The latest coup in Thailand is the country’s twelfth since the end of absolute monarchy in 1932. This coup overturned a democracy, but most of the others ousted dictators. Since 1932, Thailand had experienced seven different dictatorships before the military seized power in May. Instability there has sparked headlines, like those here, here, and here, predicting that tourists will bolt en masse to neighboring Malaysia as a result. Why? Well, while coups are fairly commonplace in Thailand, Malaysia has yet to experience one. Ruled by the Barisan Nasional for decades, Malaysia is run by one of the most stable dictatorships in the world. It is also one of the top oil and natural gas producers in the region.
In a new article in the British Journal of Political Science, we show that Malaysia’s relative stability and its resource wealth are not coincidental. Resource wealth has been associated with dictatorship for some time. According to the so-called resource curse argument, resource abundance hurts prospects for democracy because it enables dictatorships to co-opt citizens with extensive welfare spending, equip security forces with the latest weapons to repress citizens, or both. Though some scholars have questioned the negative effect of oil wealth on democratization, a bevy of studies, like this one, this one, and this one, show that democracy is indeed less likely in oil-rich countries.
Our study demonstrates a different reason for the relationship between oil and stable autocracy. It shows that oil riches prop up dictatorships by defending them against overthrow by rival autocratic groups. Increases in oil wealth make it easier for dictatorships to purchase the military’s support, decreasing the chance of seizures of power by rogue military factions, extremist insurgencies, or others bent on replacing one tyranny with another. In this way, oil prolongs the life of authoritarian regimes.
We unearth this relationship by using a new measure of autocratic durability, which enables us to look beyond oil’s correlation with democracy in order to examine how it affects the duration of autocratic regimes. Older data limited researchers to assessing oil’s impact on the chance of democratization, but not its effect on prospects for a new dictatorship. Yet, this distinction is an important one since stability has major economic as well as human consequences. Compare a place like Central African Republic, which has been ruled by a series of relatively short-lived dictatorships for all but 10 of the 48 years since independence, with one like oil-rich Gabon, which has only been ruled by one. CAR remains poor not only because it lacks oil, but also because instability and insurgency damage infrastructure, deter investment and destroy lives.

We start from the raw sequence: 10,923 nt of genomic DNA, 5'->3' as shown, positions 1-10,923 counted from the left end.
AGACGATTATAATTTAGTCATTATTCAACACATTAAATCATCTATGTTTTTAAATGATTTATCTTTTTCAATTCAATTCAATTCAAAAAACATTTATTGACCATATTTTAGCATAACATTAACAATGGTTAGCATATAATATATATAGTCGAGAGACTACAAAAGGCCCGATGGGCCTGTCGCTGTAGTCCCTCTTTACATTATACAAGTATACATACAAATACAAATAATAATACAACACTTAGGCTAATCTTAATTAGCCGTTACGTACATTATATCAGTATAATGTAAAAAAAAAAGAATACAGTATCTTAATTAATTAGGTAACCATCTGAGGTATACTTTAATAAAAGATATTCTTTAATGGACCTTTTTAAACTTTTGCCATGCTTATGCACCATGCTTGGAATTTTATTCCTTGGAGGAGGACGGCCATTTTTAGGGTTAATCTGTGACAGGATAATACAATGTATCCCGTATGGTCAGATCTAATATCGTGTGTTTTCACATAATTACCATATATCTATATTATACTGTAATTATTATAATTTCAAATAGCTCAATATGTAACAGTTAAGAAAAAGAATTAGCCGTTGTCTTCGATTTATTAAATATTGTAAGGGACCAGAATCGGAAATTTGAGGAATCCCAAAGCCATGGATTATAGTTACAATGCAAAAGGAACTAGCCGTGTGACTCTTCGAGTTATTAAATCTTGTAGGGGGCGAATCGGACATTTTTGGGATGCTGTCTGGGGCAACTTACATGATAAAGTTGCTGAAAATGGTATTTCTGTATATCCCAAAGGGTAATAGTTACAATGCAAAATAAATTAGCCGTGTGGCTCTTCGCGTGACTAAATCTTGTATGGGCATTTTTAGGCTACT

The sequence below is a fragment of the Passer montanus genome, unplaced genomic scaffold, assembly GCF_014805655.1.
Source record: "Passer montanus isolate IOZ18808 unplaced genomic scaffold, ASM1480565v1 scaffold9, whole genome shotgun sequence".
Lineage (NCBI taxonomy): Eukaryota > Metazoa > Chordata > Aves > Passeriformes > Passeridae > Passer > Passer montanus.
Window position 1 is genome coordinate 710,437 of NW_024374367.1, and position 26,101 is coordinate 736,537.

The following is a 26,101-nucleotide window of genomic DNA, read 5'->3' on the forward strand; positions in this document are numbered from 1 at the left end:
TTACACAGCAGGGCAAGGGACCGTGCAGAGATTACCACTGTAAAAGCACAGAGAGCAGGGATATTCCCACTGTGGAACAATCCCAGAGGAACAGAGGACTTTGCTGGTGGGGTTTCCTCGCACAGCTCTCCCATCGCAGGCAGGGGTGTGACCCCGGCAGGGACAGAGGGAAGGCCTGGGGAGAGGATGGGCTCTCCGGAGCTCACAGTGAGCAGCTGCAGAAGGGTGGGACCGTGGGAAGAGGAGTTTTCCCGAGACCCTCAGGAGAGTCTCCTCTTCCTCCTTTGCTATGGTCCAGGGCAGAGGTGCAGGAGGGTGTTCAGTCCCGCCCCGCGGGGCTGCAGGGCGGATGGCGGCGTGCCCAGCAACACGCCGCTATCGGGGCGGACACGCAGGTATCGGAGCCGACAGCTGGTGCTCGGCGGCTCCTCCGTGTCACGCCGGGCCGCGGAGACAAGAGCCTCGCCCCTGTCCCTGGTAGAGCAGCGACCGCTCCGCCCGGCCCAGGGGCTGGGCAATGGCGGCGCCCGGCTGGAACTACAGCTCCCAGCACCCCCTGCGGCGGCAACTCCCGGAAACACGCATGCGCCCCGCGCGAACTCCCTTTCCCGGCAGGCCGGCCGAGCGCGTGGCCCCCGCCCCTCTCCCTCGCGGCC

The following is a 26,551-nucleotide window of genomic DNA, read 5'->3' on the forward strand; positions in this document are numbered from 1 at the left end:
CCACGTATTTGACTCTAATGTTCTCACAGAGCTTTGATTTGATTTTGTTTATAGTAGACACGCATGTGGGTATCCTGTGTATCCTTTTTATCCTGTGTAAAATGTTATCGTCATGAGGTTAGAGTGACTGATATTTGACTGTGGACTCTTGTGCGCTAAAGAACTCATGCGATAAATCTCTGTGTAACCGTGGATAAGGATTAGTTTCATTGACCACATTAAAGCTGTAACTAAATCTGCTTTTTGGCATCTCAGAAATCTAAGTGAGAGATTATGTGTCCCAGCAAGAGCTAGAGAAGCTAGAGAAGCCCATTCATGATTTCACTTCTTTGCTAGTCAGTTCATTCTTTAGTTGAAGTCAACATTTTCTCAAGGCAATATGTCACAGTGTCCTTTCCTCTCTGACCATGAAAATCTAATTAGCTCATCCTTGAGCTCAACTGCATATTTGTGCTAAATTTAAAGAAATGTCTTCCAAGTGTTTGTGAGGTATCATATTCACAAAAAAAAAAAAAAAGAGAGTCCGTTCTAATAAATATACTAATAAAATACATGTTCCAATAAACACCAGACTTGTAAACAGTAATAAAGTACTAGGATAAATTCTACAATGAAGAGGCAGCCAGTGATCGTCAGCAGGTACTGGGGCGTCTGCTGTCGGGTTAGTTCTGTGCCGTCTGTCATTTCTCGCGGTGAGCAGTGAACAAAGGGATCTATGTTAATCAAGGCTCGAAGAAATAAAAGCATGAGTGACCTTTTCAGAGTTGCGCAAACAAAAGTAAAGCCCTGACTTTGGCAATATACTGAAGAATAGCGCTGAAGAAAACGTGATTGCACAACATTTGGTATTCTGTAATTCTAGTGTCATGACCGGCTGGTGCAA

The graph below illustrates our findings. It shows the impact of changes in oil rents on two outcomes: transition to democracy (as in Brazil in 1985) and transition to new dictatorship (as in the Iranian revolution in 1979). It displays the effect of changes over time in oil rents within countries – comparing countries when they have little oil income to periods when they have a lot of it – while controlling for all of the usual suspects. To sum up the basic message: oil rents exhibit little impact on democratic transitions, but decrease the chances of transitions to new dictatorship.
Oil wealth and long-lasting dictatorship go hand in hand – as in Malaysia, Saudi Arabia, and the United Arab Emirates – not necessarily because oil creates barriers to democracy (after all, Norway’s got oil too) but because it prevents new dictators from seizing power. In other words, increases in oil rents stabilize dictatorships by suppressing challenges from future autocrats, not by quelling democratic opposition movements.
Our findings in some ways offer a potential silver lining to the oil curse. Though oil wealth does indeed help dictatorships stay afloat, it may also help protect citizens from the turmoil that can come with repeated episodes of regime breakdown, including violence and economic losses for citizens. Even in Thailand, which saw little bloodshed during the latest coup, the tourism industry – a major source of revenue for that country – is expected to take a serious hit.
This is not so say that oil wealth always has positive consequences – indeed research by Michael Ross has shown that it is associated with the onset of civil war, gender inequality, and even reduced inter-state cooperation. The political stability it provides, however, may buffer citizens from the violence, economic destruction, and social upheaval that are so often a part of autocratic regime collapse and the emergence of new dictatorships.
Erica Frantz is Assistant Professor of Political Science at Bridgewater State University. She specializes in the politics of dictatorship.
Barbara Geddes is Professor of Political Science at UCLA. She works on democratization, authoritarian transitions, and political development, with a focus on Latin American politics.
Joseph Wright is Assistant Professor of Political Science at Pennsylvania State University. His research focuses on comparative political economy and autocratic politics.